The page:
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2 definitions found
 for counterscreening
From The Collaborative International Dictionary of English v.0.48 :

  Screening \Screen"ing\ (skr[=e]n"[i^]ng), n.
     the process of examining or testing objects methodically to
     find those having desirable properties. See screen[3].
     Note: In the pharmaceutical industry, pharmaceutical
           screening involves testing a large number of samples of
           substances to find those having desirable
           pharmacological activity; those samples which have the
           property sought are called active or positive in the
           screen. The substances tested may be pure compounds
           with known structure, mixtures of pure compounds, or
           complex mixtures obtained by extraction from living
           organisms. There are often additional sets of test
           performed on active samples, called
     counterscreening to eliminate those samples that may also
        possess undesirable properties. In the case of screening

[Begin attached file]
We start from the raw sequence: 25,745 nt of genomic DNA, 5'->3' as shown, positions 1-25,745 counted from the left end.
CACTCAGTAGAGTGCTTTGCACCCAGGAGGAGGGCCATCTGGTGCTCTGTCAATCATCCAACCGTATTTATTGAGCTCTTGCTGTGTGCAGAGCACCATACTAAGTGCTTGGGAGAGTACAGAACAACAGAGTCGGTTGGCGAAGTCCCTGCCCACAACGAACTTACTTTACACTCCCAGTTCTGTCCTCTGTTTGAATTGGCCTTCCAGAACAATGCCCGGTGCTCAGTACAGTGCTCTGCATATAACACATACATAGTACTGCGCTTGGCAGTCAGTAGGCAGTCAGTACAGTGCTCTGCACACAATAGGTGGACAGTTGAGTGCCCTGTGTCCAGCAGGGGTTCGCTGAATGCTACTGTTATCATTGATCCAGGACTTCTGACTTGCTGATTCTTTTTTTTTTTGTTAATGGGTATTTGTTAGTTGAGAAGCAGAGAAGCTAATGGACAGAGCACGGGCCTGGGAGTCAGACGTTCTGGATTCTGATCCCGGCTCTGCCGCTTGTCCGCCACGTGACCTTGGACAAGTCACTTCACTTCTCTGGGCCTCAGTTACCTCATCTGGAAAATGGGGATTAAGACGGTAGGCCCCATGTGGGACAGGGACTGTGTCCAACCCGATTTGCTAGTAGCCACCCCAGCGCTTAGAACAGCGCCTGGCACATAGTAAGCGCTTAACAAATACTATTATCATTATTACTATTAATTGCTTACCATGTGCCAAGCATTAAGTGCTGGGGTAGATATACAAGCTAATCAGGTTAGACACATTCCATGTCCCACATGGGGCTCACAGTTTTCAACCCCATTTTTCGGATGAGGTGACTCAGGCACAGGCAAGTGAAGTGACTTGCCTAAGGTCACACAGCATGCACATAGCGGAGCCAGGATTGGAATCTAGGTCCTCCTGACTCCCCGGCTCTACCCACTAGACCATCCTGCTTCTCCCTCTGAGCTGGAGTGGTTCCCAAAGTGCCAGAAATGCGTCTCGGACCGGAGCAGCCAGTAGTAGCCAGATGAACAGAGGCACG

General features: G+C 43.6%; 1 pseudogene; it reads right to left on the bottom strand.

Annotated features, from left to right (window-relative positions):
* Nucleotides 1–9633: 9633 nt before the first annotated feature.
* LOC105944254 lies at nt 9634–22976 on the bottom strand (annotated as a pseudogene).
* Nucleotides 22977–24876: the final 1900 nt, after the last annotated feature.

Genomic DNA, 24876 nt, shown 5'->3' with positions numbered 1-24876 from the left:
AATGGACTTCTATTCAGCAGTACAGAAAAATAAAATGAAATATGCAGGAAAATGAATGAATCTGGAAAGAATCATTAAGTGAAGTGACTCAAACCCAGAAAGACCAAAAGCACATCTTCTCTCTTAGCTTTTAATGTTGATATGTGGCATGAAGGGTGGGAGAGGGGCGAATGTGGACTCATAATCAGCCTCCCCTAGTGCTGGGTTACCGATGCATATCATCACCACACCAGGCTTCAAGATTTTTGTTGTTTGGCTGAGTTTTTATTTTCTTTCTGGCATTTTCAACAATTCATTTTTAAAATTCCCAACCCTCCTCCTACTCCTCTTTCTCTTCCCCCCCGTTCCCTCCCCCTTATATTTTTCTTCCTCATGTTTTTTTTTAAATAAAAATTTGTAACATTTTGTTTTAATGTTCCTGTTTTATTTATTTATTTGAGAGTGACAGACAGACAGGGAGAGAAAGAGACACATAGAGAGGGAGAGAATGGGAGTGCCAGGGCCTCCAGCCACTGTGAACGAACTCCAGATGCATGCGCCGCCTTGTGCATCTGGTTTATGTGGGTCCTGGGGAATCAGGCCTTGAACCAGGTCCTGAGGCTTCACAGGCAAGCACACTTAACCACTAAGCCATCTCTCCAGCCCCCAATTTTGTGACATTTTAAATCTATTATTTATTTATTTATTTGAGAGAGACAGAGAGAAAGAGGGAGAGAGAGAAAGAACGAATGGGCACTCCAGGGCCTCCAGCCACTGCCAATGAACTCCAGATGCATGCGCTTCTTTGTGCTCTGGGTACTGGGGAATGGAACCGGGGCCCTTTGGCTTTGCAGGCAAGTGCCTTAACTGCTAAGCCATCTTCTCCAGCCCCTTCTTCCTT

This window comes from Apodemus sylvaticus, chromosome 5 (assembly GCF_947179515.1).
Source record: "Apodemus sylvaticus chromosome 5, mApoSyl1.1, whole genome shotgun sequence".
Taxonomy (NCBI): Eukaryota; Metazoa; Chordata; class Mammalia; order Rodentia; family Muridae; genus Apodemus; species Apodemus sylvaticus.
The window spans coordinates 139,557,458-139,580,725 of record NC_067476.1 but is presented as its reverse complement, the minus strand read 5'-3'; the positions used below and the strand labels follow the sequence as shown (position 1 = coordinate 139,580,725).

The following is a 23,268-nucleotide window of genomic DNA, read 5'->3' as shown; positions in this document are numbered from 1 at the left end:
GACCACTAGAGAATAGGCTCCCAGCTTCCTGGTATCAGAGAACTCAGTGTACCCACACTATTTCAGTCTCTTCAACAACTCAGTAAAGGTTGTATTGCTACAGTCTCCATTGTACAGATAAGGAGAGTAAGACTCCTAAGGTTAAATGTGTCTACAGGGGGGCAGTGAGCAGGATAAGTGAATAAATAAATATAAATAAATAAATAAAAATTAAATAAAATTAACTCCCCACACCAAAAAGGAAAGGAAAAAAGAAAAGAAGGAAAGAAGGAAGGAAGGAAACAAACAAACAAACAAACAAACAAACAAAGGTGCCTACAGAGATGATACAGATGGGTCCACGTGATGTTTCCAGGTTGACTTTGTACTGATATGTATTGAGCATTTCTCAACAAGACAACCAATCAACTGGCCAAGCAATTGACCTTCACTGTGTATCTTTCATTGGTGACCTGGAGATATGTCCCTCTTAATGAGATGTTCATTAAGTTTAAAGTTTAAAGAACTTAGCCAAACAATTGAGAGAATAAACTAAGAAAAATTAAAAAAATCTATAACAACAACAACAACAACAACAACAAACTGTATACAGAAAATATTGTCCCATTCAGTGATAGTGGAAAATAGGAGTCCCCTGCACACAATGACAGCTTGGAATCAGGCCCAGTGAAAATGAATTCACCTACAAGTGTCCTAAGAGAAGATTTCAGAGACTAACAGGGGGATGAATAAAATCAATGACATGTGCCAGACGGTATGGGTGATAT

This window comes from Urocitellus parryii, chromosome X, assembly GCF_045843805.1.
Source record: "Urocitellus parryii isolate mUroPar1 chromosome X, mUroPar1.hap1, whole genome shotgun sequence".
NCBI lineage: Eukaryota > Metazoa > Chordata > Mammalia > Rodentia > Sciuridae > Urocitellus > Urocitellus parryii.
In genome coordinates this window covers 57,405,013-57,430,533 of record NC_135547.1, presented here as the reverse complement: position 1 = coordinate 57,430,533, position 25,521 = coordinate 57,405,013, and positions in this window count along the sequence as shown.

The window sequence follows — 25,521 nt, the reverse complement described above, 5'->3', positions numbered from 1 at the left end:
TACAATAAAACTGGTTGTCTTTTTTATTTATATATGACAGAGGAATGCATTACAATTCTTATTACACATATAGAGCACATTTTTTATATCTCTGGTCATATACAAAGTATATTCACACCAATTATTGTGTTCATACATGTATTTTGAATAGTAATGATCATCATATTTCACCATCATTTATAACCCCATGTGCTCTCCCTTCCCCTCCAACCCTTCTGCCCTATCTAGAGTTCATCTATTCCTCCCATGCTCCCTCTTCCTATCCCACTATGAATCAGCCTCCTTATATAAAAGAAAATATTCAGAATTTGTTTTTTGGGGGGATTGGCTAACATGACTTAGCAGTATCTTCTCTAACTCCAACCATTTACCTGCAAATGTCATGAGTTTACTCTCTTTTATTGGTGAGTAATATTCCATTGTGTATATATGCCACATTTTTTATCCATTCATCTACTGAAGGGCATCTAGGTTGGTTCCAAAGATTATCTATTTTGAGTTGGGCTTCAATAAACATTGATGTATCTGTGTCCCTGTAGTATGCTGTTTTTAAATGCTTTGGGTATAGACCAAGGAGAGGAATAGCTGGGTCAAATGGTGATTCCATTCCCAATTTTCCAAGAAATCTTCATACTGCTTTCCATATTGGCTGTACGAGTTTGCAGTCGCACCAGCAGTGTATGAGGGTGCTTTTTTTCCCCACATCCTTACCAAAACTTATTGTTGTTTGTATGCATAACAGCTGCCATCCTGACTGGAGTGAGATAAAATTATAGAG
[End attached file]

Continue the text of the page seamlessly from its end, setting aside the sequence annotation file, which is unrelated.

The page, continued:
of mixtures from living organisms, a type of
        counterscreening called dereplication is usually
        performed, to determine if the active sample contains a
        known compound which has previously been studied.

From The Collaborative International Dictionary of English v.0.48 :

  Dereplication \De`rep*li*ca"tion\, n. (Biochem.)
     the process of testing samples of mixtures which are active
     in a screening process, so as to recognize and eliminate from
     consideration those active substances already studied; -- a
     stage subsequent to the preliminary screening in the process
     of discovery of new pharmacologically active substances in
     mixtures of natural products; -- also called
     counterscreening. See screening.
     Note: In the process of pharmaceutical screening (testing a
           large number of substances to find those having
           desirable pharmacological activity), the testing of
           samples of substances extracted from living organisms
           (plants, microorganisms, etc.) often detects substances
           already detected in prior screening. Such "known" or
           "replicate" activities must be recognized at an early
           stage to avoid duplicating previous efforts at
           purification and structural identification. The process
           of testing an sample which is active in a primary
           screen, to determine if the activity is due to a
           previously known substance, is called dereplication or

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